How I had come to find out my son was addicted to heroin was a haunting experience. I say was, as in past tense, because of how it led us to a life of fellowship with a brotherhood of self-empowering individuals who share in a way that is essential for a successful life-long recovery. Thank God for New Life House Recovery Community!
Of course, there were signs of addictive behavior I turned a blind eye, but I had no idea that it was as insane as it was. I thought he was staying out late, not caring for himself as well as he should. Being a typical college student. Spending too much money, not wanting to come home and share his experience with us.
These behaviors over time got worse. He looked unhealthy and unable to stay focused and had to head back to his apartment after 4 to 6 hours of visiting. He showed up as late as he possibly could, usually several hours after he had promised. He became completely unreliable. He looked tired and usually fell asleep on the couch when visiting. The skin on his face was looking more adolescent with pimples, and he seemed unable to complete any type of helpful chore around the house that lasted for more than hour. His temper was short and he became defensive, finding ways to divert issues towards how we made him feel “stressed.” We would confront him with how we were feeling, expressing how he didn’t act like he wanted to be a part of our family anymore.
Then there was the other side. He always remained a loving boy that answered his phone promptly and articulately and we never felt we couldn’t trust him. He made efforts to please us, remained compassionate with us, especially to his little sister with whom he has an amazing bond. Polite with neighbors and extended family; in simple terms: the one that we all loved and were proud of sharing our time with.
Then there was that moment of truth when I saw his track marks. I asked him to get in my car and he did. I told him that those marks were the track marks of a heroin addict. He tried for one second to pawn them off as old cutter marks only to realize quickly that I wasn’t buying it. He realized then his dad was looking at a heroin addict. He surrendered at that moment and three months later he still remains in recovery.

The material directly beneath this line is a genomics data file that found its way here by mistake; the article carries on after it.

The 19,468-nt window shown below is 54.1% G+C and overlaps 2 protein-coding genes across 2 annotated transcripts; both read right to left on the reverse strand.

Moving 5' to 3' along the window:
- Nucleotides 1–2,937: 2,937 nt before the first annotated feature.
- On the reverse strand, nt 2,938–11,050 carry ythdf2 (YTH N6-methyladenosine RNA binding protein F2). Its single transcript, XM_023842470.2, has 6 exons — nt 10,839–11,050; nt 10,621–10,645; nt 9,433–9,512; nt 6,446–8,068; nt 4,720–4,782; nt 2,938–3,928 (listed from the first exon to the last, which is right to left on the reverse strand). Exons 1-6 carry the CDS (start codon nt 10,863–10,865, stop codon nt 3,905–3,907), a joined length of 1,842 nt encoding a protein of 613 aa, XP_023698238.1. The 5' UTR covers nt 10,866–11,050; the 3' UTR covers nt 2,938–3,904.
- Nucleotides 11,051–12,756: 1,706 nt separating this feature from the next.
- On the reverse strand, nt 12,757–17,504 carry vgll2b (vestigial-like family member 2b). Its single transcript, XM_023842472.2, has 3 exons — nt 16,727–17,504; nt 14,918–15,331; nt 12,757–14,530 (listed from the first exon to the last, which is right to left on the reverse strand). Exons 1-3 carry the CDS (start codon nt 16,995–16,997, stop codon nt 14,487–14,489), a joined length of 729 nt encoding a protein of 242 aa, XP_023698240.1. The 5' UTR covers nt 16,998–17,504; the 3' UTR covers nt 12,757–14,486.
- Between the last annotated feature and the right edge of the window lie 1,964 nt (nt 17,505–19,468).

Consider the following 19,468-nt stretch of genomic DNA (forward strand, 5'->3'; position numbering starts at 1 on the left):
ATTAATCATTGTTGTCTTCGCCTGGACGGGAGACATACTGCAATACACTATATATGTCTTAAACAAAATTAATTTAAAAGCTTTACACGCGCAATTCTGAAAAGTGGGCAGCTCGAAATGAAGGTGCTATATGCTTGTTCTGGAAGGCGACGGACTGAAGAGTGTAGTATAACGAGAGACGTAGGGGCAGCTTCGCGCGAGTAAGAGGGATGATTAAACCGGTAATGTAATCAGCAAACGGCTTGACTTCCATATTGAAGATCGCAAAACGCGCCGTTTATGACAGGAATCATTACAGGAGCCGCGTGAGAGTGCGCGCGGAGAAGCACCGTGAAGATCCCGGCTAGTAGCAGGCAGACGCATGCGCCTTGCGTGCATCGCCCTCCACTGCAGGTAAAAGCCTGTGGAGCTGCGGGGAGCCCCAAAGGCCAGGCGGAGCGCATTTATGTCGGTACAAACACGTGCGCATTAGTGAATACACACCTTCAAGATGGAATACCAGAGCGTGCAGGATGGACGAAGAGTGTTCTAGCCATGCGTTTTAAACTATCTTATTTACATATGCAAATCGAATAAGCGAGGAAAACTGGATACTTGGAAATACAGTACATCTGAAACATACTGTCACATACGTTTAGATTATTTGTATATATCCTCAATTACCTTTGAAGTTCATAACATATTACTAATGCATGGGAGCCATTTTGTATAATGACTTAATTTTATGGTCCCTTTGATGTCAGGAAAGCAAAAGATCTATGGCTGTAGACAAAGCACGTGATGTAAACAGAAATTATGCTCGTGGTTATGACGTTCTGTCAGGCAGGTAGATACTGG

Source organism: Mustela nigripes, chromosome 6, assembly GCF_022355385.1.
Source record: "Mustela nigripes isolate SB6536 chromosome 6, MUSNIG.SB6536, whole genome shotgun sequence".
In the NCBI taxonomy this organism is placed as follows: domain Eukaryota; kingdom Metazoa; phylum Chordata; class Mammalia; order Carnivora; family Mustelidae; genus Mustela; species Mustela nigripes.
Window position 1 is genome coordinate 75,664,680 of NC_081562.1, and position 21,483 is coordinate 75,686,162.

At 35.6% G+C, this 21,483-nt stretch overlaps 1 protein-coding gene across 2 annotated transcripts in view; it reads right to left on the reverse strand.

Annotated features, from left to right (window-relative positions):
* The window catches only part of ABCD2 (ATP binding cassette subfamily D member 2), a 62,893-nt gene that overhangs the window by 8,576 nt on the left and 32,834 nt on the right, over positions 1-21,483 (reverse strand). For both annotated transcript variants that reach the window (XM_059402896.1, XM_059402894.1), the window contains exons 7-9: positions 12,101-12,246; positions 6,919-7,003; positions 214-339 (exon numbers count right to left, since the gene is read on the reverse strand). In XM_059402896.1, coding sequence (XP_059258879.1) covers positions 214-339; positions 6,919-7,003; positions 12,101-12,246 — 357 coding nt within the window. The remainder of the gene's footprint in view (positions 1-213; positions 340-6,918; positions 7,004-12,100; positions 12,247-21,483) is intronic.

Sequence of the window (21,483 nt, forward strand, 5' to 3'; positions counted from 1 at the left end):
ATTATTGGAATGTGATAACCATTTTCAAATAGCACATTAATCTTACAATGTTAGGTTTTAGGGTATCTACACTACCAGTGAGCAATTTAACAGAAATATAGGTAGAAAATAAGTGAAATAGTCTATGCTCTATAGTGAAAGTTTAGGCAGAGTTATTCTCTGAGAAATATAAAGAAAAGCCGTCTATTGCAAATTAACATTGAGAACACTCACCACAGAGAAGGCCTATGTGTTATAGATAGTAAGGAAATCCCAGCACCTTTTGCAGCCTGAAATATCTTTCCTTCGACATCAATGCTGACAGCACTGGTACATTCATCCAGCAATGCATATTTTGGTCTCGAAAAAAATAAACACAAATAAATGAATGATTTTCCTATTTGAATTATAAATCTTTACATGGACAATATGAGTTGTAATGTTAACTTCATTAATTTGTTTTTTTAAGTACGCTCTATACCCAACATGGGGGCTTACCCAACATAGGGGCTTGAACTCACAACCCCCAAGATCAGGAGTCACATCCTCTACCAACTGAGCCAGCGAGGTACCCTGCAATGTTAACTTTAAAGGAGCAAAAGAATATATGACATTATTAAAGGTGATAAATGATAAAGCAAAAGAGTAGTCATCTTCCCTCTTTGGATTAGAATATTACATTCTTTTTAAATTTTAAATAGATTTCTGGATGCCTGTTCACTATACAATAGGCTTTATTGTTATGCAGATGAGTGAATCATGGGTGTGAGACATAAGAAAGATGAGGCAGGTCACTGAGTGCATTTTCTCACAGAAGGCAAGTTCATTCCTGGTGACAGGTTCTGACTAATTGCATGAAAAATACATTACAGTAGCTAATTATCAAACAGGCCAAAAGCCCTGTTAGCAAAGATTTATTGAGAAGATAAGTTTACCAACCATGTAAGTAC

Six years ago, in the beginning, our son had convinced us he needed to see a doctor for what he described as anxiety. At first, were very reluctant to engage with treating him for anxiety. There is a back story. Our son has a birth father that has a mental condition in combination with drug abuse. This was a fact that had our attention. We didn’t want to assume that our child was simply having normal adjustment issues and we decided to have him evaluated by a doctor. This led to him being prescribed Xanax.
His desperation got much more demanding and his street knowledge made him very convincing. He manipulated higher and higher doses of Xanax to the point that we no longer felt the dose our doctor was prescribing was appropriate. We sought out a teen psychologist, and he seemed to get better in some ways yet worse in others. Looking back, I’m sure he was now taking street drugs.
He graduated high school, got into a state college, and did well the first two years, but by this time he was well on his way to loosing all control of his life to addiction. It was the end of his junior year that he started using money we trusted him to pay rent with, subsidizing his income from work and using the money for drugs.
Our son needed to reach his bottom in order to surrender. It sounds so cliché, but the simple truth is, I don’t know if he would have been able to see the truth about his involvement in his addiction before he reached that moment. There’s a part of the addict that wants to stop, and a part that can’t.
So what did I do that I regret? Well, it would have been nice to have that moment of surrender sooner, but he was on his way to using heroin. Maybe it’s never having him prescribed Xanax or maybe never having him see a psychiatrist. I could have paid more attention to his relationships. What we did, as a family, was always love and support him with respect, even to the point of being manipulated by his lies. Do I regret that? No.
I believe it’s the support of family that gave him the strength to save his life. Do I regret making the call to David at New Life House, do I regret to committing to a program after the detox like the New Life House? No. I’ve heard it said time and time again by the families of teenagers and young adults who are house members of New Life House that New Life is like hitting the lottery of recovery communities.
My boy is safe today and he thanks me every time we speak for saving his life. He makes clear and sincere mention that he is learning every day more and more about himself through the fellowship of his brothers and mentoring of the house managers. Our family can now see our boy as a motivated, honest, committed young adult and, most importantly, feeling better about his life and future than ever before.
There is one very important fact I feel I must mention again. All of the 25 families I’ve met through New Life House feel the same about “how” our kids are doing for the rest of there lives. That staying committed to the sobriety model and hands-on program taught at The New Life House is the key.
Honestly, your family, your son, is one phone call away from saving their life!